I see kids are prepared to gather up candy as fire trucks, Politicians, Princesses, business floats pass. Kids all take a lesson from one little feller who mastered a duck waddle to move him along. Gathering piece after piece he was able to do tucking into his shirt like a kangaroo’s pouch. Then scurry to his parent where his main horde was growing with each dumping of his ad hoc kangaroo pouch. If you’re caught in a pinch for Halloween night this young man could hook you up right.

Now to the park we walked straight after, with thoughts of an old song that went something like this:

I wasn’t in a hurry, so I slowed down, took a two lane road to a one horse town. There was a party goin’ on when I got there, I heard a welcome speech from a home town mayor. He said we’ve got a hundred gallons of sweet red wine, made from the biggest watermelon on the vine. Help yourself to some but obey the law if you drink don’t drive, do the watermelon crawl…Tracy Bird

As I made my way, looking for the watermelon queen to show us how, I saw vendors a plenty and friends to be made including a mother and daughters in proper dress for this watermelon fest. The vendor neck massage received was amazing to be had. But of all that I saw, the best was of three booths by grower families that had truckloads of melon. Samples were cut fresh by Machetes and waiting for the taking. I soon discovered there is no polite way to eat a juicy watermelon. Although not by the queen, I soon learned how. You just let it run down your chin and lean forward a bit like your gonna spit and try not let it drip on your shoes.

After hours of eattin’ it was time to go so we fired up the bikes and rode outta town. With a full melon just for home in my pack, I took a moment a quick look back; it was apparent to me, the watermelon crowd partied on. The lyric’s return as I rolled throttle and rode away.

“We got a hundred gallons of…”


The value of a word; well, it’s astounding and few are better than the word “Look”. I have had moments when I am completely alone and amazing things are discovered.

Like the amazing sunrise of yesterday with its lightening blue sky over a black desert landscape and the redness of clouds set all blaze with the days first rays of brilliant light. As I drove through the desert, the voice of Louis Armstrong singing in my mind; “What a Wonderful World!”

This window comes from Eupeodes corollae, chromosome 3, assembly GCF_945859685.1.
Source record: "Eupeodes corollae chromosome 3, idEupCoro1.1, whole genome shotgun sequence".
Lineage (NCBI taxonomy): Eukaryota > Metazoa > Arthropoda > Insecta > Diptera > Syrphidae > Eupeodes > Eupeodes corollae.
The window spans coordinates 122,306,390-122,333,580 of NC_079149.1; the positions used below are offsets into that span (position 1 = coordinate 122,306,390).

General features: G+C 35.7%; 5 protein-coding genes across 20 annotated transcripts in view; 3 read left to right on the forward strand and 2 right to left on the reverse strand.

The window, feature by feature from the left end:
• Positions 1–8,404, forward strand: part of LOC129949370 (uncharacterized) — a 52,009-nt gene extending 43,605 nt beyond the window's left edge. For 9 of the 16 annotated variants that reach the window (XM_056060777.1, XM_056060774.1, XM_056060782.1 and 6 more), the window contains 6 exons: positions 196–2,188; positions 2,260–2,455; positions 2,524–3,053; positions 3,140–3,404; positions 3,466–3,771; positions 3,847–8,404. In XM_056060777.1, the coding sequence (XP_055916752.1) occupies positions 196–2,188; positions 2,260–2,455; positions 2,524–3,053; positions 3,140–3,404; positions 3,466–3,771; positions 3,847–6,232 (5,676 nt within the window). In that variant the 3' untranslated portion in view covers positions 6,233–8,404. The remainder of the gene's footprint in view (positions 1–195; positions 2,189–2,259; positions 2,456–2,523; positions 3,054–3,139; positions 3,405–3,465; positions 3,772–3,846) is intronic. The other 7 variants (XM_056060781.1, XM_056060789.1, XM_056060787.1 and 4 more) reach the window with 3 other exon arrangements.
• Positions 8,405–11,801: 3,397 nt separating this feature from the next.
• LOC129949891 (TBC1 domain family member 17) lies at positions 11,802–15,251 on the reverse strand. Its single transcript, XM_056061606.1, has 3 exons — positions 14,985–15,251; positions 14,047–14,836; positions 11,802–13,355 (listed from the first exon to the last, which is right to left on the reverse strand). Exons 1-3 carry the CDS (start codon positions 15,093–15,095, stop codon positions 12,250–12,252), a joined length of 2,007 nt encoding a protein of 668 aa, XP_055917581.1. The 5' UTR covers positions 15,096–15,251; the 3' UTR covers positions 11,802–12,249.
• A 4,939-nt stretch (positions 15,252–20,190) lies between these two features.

“I see skies of blue and clouds of white. The bright blessed day, the dark sacred night. And I think to myself what a wonderful world.”

And yes, I may well have sang along with Louis for a time, Kevin being my only witness, to a rare but magnificent sight.

Moments such as these are amazing to be sure, but the power of “look” is on my mind and I have discovered. For to experience the power of “look” one must share with another.

Like a day prior from this wonderful sunrise morning, when in the amazing place we call Zion with a special friend. We walked and we talked and sat and we held hands and each other so close. Oh, what an amazing day to have been together and the power of look was there to be sure.

Oh “look” there is an amphitheater but it’s all wrong for the seats are facing the wrong way; let’s sit on the stage and ”look” at the beauty of the real act going on in the mountains behind.

Oh, “Look” there are people up there on that rock you can see them shining in the brightness of sun.

“Look” at that cliff. If someone fell from way up there how in the world would you get them down?

Oh my, “Look” at that buck in the field. He hasn’t a worry in the world and oh hey, “look” there is another and another. And “look” at that big one; he is standing right in town.

Just “Look” at those yellow leaves, I just love the color of fall leaves here against the red rock.

Oh that stream is dry, that isn’t a good sign. But “look” this one is running with cool water from above. We should give Kevin a drink.

Hey, do you hear the rumble? “Look” there they are over there. On a motor; that is the best way to see the park.

Oh “look” at that, what a pretty picture.

What makes look such a powerful word is that it also means share. Memory fades and time takes a toll but of shared moments one can always say to the other: “Hey, do you remember when…?”

And for me” look” makes adventure better in a magical way. Those who can say “look” are blessed beyond measure for it means you’re together.